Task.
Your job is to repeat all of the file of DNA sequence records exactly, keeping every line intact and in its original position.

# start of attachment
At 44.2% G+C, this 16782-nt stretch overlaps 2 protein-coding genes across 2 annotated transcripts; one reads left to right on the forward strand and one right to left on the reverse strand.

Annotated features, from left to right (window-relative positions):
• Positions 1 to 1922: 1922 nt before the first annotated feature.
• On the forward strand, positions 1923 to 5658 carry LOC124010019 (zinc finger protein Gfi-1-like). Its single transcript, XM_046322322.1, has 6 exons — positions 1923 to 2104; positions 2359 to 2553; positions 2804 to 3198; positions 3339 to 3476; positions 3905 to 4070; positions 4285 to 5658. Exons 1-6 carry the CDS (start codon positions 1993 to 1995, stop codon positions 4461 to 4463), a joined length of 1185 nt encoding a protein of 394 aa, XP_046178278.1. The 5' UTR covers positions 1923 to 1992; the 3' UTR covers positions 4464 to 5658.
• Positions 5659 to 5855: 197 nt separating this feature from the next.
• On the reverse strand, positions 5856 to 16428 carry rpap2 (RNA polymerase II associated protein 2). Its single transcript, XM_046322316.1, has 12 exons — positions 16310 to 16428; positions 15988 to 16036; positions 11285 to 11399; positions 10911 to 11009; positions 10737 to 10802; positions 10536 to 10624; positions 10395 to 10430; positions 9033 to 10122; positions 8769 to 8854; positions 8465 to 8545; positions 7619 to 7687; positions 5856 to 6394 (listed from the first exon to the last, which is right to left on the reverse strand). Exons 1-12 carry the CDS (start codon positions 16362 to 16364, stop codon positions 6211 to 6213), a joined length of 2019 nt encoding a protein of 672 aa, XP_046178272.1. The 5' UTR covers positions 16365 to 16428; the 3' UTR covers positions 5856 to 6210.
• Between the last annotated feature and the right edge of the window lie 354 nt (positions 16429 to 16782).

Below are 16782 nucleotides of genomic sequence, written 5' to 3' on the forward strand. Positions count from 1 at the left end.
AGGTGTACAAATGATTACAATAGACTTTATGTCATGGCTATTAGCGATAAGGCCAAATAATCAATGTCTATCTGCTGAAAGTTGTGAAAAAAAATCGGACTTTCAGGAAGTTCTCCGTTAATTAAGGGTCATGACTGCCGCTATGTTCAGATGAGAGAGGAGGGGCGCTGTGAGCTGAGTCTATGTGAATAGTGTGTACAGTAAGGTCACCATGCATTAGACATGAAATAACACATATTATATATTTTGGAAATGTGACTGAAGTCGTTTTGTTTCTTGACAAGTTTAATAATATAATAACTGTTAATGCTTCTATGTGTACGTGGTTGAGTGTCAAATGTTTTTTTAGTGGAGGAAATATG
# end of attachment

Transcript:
At 44.2% G+C, this 16782-nt stretch overlaps 2 protein-coding genes across 2 annotated transcripts; one reads left to right on the forward strand and one right to left on the reverse strand.

Annotated features, from left to right (window-relative positions):
• Positions 1 to 1922: 1922 nt before the first annotated feature.
• On the forward strand, positions 1923 to 5658 carry LOC124010019 (zinc finger protein Gfi-1-like). Its single transcript, XM_046322322.1, has 6 exons — positions 1923 to 2104; positions 2359 to 2553; positions 2804 to 3198; positions 3339 to 3476; positions 3905 to 4070; positions 4285 to 5658. Exons 1-6 carry the CDS (start codon positions 1993 to 1995, stop codon positions 4461 to 4463), a joined length of 1185 nt encoding a protein of 394 aa, XP_046178278.1. The 5' UTR covers positions 1923 to 1992; the 3' UTR covers positions 4464 to 5658.
• Positions 5659 to 5855: 197 nt separating this feature from the next.
• On the reverse strand, positions 5856 to 16428 carry rpap2 (RNA polymerase II associated protein 2). Its single transcript, XM_046322316.1, has 12 exons — positions 16310 to 16428; positions 15988 to 16036; positions 11285 to 11399; positions 10911 to 11009; positions 10737 to 10802; positions 10536 to 10624; positions 10395 to 10430; positions 9033 to 10122; positions 8769 to 8854; positions 8465 to 8545; positions 7619 to 7687; positions 5856 to 6394 (listed from the first exon to the last, which is right to left on the reverse strand). Exons 1-12 carry the CDS (start codon positions 16362 to 16364, stop codon positions 6211 to 6213), a joined length of 2019 nt encoding a protein of 672 aa, XP_046178272.1. The 5' UTR covers positions 16365 to 16428; the 3' UTR covers positions 5856 to 6210.
• Between the last annotated feature and the right edge of the window lie 354 nt (positions 16429 to 16782).

Below are 16782 nucleotides of genomic sequence, written 5' to 3' on the forward strand. Positions count from 1 at the left end.
AGGTGTACAAATGATTACAATAGACTTTATGTCATGGCTATTAGCGATAAGGCCAAATAATCAATGTCTATCTGCTGAAAGTTGTGAAAAAAAATCGGACTTTCAGGAAGTTCTCCGTTAATTAAGGGTCATGACTGCCGCTATGTTCAGATGAGAGAGGAGGGGCGCTGTGAGCTGAGTCTATGTGAATAGTGTGTACAGTAAGGTCACCATGCATTAGACATGAAATAACACATATTATATATTTTGGAAATGTGACTGAAGTCGTTTTGTTTCTTGACAAGTTTAATAATATAATAACTGTTAATGCTTCTATGTGTACGTGGTTGAGTGTCAAATGTTTTTTTAGTGGAGGAAATATG